I grew up in Chatham Villa, a small subdivision in Garden City, Georgia. The homes were so close together that I could look out my bedroom window and see what our next-door neighbors were watching on TV.
I knew we had “arrived” and were well-to-do when my parents installed central air conditioning in our home. I also remember that there was a distinct pecking order when it came to dinnertime, especially on fried chicken night. My mom and dad got the chicken breasts, my older brother and sister each got the wings and thighs, and my younger sister and I were left with our choice of the legs and other undescribed pieces that we thought were the bomb.
My siblings and I never saw the challenges my parents faced; we just knew that, on the first day of each school year, we all received new clothes and shoes. My dad worked for an electric company in Savannah, so when we saw Captain Sandy, the TV weatherman, forecast rainstorms, we knew we were going to William’s Seafood for Sunday supper. Storms meant downed powerlines, which translated to overtime for days at a time.
I know we all have stories we can share, especially when we get together with family or close friends. For me, it seems like just yesterday that we were carefree teenagers, but now we find ourselves retiring after 30 to 40 years of employment.
As I sit here this Sunday evening, watching the sunset, I ask myself: Have I forgotten who I am and where I came from? The answer for me is reflected in my two daughters.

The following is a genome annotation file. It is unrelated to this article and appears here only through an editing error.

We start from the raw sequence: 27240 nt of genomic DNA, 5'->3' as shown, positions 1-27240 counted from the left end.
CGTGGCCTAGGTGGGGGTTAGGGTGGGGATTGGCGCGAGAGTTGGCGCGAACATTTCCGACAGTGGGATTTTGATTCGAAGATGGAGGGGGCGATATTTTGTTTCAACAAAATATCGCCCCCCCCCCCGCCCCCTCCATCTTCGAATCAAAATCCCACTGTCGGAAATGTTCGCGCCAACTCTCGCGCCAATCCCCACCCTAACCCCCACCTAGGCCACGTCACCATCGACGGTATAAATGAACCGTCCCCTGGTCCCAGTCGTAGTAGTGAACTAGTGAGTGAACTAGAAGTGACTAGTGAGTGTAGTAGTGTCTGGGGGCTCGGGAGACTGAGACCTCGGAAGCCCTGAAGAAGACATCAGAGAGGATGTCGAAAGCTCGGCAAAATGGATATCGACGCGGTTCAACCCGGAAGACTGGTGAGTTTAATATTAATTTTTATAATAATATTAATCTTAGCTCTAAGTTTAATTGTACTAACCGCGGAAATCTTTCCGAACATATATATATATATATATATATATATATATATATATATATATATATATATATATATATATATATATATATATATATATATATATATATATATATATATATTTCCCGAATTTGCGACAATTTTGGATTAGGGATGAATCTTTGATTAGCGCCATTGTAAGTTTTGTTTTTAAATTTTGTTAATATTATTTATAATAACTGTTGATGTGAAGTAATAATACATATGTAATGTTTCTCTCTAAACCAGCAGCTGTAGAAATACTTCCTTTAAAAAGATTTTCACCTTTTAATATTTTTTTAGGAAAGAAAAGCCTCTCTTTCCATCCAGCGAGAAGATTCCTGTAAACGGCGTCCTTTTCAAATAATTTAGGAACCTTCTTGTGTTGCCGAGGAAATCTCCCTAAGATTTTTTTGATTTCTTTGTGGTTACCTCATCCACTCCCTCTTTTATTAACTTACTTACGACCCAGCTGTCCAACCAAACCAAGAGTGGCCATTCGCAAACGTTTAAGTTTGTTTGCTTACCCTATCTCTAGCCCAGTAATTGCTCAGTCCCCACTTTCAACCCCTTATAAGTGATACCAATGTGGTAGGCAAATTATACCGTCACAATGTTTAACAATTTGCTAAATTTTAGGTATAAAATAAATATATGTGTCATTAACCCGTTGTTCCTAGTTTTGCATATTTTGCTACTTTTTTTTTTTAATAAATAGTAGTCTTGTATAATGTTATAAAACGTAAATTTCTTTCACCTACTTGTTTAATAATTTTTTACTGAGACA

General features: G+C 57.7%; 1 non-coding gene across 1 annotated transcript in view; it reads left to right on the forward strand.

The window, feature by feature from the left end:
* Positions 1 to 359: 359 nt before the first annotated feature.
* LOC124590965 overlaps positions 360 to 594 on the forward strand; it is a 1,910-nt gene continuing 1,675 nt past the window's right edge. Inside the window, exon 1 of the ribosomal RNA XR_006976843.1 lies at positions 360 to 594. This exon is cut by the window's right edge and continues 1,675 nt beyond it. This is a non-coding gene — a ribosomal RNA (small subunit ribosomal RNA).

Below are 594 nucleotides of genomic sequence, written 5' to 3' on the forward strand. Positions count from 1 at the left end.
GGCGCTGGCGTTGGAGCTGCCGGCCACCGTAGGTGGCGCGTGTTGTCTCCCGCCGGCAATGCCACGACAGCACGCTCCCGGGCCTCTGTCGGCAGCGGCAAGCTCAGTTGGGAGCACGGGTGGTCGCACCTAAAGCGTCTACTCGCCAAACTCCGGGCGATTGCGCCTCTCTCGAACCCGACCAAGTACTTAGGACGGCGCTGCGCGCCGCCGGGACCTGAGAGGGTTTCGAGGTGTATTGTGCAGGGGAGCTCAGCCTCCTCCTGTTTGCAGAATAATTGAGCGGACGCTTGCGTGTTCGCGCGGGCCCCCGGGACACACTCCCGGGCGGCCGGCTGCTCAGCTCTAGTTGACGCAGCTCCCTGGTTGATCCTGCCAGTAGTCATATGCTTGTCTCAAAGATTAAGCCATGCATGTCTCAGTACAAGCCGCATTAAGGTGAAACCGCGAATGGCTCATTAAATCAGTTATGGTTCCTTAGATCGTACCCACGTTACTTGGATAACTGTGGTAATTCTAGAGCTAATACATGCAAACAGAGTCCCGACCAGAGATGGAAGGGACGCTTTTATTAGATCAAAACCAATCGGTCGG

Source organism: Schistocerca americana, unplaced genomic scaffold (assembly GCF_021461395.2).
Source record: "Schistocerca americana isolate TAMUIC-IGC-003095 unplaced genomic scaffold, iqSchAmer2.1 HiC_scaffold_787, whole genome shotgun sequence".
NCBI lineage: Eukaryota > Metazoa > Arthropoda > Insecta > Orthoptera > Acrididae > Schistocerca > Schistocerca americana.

I look at my younger daughter Annie and see all she has achieved despite challenges and tragedy that would have shattered most young girls. Annie lived through the divorce of her parents like a fighter. And at just 19 she dealt with the tragedy of losing her older sister Abbie in the horrific car accident on I-16. Despite these events, Annie never lost her sense of self and all the good things in this world. She attended college and aspired to become a physician’s assistant. She just finished her last class and has started her clinical rotations. She will be afforded a lifestyle that I would have never imagined at her age, yet she is humble and generous and a God-loving young woman. I hold my breath as I see her develop, soon to become a wife and, I hope, a mom in due time. As her dad, I hope that in some way I played a role in her work ethic and love for life.
Then there is my beloved Abbie, who left such a big gift to this world during her short 21 years with us. Abbie was a consummate athlete and discipled herself and her actions to earn whatever goals she was aiming to achieve. She wanted a higher level of education and got into nursing school, receiving her degree posthumously. She had a thirst for knowledge and a love for people in her heart. The scholarships that the Abbie DeLoach Foundation gives each year embody Abbie’s spirit and encourage students to live an inspired life, supporting student athletes, nurses and missions abroad.
I hope that, as parents, we never forget where we came from, or the lessons we learned during our travels in life. I hope that we, in turn, can continue to share our insights, successes and failures with our children, just as our parents did for us.